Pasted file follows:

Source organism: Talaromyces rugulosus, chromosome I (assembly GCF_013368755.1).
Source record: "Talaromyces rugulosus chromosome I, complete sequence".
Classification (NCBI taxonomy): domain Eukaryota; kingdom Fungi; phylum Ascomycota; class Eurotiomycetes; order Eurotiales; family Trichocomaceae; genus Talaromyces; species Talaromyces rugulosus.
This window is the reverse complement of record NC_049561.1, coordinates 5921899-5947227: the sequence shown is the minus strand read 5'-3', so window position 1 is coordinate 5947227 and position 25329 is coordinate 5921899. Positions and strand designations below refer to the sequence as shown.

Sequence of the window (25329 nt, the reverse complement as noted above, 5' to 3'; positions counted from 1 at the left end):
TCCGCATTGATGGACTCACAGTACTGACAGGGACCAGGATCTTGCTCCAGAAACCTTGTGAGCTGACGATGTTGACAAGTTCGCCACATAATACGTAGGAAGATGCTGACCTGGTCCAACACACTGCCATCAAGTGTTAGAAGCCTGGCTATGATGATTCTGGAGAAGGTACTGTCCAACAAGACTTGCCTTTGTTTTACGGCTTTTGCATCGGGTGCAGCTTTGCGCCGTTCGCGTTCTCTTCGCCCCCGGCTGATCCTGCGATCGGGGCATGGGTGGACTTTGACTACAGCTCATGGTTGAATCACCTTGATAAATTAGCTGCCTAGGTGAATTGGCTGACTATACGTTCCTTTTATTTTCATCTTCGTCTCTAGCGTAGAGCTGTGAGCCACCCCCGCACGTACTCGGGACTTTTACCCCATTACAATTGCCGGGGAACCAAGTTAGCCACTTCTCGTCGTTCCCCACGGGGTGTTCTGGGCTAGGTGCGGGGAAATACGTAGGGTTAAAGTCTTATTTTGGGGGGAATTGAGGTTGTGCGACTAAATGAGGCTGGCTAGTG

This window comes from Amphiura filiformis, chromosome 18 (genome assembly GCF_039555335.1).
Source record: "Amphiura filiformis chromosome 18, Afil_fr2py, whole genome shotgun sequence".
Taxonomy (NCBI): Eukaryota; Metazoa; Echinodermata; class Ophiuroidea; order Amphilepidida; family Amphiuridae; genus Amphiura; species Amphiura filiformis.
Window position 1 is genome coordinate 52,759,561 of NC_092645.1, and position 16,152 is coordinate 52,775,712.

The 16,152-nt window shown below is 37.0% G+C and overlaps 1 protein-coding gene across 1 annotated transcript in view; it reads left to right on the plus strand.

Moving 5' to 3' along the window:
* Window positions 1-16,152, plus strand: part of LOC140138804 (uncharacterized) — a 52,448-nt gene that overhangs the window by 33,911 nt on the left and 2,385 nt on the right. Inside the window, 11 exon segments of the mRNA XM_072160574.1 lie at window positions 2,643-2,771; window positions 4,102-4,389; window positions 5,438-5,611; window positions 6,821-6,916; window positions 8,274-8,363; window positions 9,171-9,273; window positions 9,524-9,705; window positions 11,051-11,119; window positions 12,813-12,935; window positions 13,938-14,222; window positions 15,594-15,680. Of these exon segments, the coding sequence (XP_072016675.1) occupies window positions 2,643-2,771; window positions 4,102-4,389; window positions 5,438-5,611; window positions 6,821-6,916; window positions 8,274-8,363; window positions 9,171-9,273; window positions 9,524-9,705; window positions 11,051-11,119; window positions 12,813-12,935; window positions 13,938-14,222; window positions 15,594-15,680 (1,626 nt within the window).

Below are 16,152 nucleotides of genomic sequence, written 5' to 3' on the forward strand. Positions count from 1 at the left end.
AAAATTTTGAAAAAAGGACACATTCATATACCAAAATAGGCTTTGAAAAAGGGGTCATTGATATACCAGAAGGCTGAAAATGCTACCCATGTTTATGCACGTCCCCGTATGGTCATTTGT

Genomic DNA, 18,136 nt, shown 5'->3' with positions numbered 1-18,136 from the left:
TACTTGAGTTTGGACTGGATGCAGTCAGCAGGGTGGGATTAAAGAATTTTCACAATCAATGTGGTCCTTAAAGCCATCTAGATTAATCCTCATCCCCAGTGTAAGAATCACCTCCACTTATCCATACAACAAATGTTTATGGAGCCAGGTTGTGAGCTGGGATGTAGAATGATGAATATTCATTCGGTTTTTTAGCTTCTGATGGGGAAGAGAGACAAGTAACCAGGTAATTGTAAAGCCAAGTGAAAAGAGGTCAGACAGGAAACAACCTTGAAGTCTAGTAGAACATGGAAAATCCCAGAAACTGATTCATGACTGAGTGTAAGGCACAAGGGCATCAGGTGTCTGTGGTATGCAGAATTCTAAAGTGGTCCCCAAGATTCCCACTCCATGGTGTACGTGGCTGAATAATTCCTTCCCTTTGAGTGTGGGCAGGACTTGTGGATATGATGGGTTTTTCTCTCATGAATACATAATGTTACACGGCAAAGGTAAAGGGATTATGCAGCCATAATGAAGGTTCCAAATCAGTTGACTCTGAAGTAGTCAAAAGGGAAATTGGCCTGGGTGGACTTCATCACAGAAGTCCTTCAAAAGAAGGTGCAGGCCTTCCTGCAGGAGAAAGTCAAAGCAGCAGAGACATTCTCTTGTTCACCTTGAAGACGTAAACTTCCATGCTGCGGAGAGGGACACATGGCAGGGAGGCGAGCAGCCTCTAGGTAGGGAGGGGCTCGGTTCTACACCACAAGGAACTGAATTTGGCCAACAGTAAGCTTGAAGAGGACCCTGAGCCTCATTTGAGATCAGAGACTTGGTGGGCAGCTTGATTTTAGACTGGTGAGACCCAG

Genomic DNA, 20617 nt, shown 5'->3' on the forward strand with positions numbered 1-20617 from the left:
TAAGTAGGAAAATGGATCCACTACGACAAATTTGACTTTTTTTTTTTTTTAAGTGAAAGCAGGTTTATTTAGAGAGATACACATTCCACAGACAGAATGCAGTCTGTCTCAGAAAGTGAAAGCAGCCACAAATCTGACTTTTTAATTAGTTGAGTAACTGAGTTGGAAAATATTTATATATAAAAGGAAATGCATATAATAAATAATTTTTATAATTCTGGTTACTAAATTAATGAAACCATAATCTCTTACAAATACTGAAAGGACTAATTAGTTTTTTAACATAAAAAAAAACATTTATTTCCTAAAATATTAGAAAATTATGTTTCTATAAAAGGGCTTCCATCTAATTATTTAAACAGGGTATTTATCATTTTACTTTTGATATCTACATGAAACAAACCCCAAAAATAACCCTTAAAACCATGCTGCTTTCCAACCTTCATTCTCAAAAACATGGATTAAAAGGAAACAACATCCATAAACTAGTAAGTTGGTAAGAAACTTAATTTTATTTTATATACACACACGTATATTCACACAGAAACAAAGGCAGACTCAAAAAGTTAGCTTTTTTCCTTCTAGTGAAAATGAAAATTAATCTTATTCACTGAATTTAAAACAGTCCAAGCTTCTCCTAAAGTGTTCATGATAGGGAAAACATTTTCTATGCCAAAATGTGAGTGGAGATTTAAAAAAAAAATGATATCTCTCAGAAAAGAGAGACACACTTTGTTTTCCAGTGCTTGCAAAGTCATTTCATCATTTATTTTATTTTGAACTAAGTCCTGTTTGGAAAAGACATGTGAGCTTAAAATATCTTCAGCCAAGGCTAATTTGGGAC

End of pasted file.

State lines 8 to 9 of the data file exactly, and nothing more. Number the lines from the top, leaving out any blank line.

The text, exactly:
Source record: "Amphiura filiformis chromosome 18, Afil_fr2py, whole genome shotgun sequence".
Taxonomy (NCBI): Eukaryota; Metazoa; Echinodermata; class Ophiuroidea; order Amphilepidida; family Amphiuridae; genus Amphiura; species Amphiura filiformis.